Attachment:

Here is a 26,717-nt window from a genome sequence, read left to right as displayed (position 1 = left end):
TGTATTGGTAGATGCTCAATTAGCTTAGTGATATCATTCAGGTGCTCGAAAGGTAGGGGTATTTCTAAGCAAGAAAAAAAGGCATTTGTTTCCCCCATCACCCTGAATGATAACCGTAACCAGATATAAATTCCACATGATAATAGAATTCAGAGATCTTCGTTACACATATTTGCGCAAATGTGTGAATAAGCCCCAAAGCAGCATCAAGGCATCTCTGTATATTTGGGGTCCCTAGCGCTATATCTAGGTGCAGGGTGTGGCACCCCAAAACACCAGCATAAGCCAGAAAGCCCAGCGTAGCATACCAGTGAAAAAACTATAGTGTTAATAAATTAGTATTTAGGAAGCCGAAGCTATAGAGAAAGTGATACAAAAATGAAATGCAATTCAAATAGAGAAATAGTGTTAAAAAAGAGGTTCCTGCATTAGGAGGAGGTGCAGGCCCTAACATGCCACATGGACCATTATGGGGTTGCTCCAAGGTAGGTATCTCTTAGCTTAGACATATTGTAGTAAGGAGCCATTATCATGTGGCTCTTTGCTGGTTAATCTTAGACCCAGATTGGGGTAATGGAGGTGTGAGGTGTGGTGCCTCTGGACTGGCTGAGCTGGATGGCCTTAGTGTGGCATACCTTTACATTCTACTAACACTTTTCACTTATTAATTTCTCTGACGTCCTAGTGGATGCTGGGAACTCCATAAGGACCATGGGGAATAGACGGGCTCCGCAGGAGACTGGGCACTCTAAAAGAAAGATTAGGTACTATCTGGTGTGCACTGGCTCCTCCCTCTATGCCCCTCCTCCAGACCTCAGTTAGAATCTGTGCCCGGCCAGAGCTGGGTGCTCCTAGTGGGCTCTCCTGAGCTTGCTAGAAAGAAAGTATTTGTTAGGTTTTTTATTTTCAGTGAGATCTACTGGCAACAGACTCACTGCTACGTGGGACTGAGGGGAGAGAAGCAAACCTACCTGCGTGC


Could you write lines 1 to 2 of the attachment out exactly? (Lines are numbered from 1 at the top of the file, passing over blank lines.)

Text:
Here is a 26,717-nt window from a genome sequence, read left to right as displayed (position 1 = left end):
TGTATTGGTAGATGCTCAATTAGCTTAGTGATATCATTCAGGTGCTCGAAAGGTAGGGGTATTTCTAAGCAAGAAAAAAAGGCATTTGTTTCCCCCATCACCCTGAATGATAACCGTAACCAGATATAAATTCCACATGATAATAGAATTCAGAGATCTTCGTTACACATATTTGCGCAAATGTGTGAATAAGCCCCAAAGCAGCATCAAGGCATCTCTGTATATTTGGGGTCCCTAGCGCTATATCTAGGTGCAGGGTGTGGCACCCCAAAACACCAGCATAAGCCAGAAAGCCCAGCGTAGCATACCAGTGAAAAAACTATAGTGTTAATAAATTAGTATTTAGGAAGCCGAAGCTATAGAGAAAGTGATACAAAAATGAAATGCAATTCAAATAGAGAAATAGTGTTAAAAAAGAGGTTCCTGCATTAGGAGGAGGTGCAGGCCCTAACATGCCACATGGACCATTATGGGGTTGCTCCAAGGTAGGTATCTCTTAGCTTAGACATATTGTAGTAAGGAGCCATTATCATGTGGCTCTTTGCTGGTTAATCTTAGACCCAGATTGGGGTAATGGAGGTGTGAGGTGTGGTGCCTCTGGACTGGCTGAGCTGGATGGCCTTAGTGTGGCATACCTTTACATTCTACTAACACTTTTCACTTATTAATTTCTCTGACGTCCTAGTGGATGCTGGGAACTCCATAAGGACCATGGGGAATAGACGGGCTCCGCAGGAGACTGGGCACTCTAAAAGAAAGATTAGGTACTATCTGGTGTGCACTGGCTCCTCCCTCTATGCCCCTCCTCCAGACCTCAGTTAGAATCTGTGCCCGGCCAGAGCTGGGTGCTCCTAGTGGGCTCTCCTGAGCTTGCTAGAAAGAAAGTATTTGTTAGGTTTTTTATTTTCAGTGAGATCTACTGGCAACAGACTCACTGCTACGTGGGACTGAGGGGAGAGAAGCAAACCTACCTGCGTGC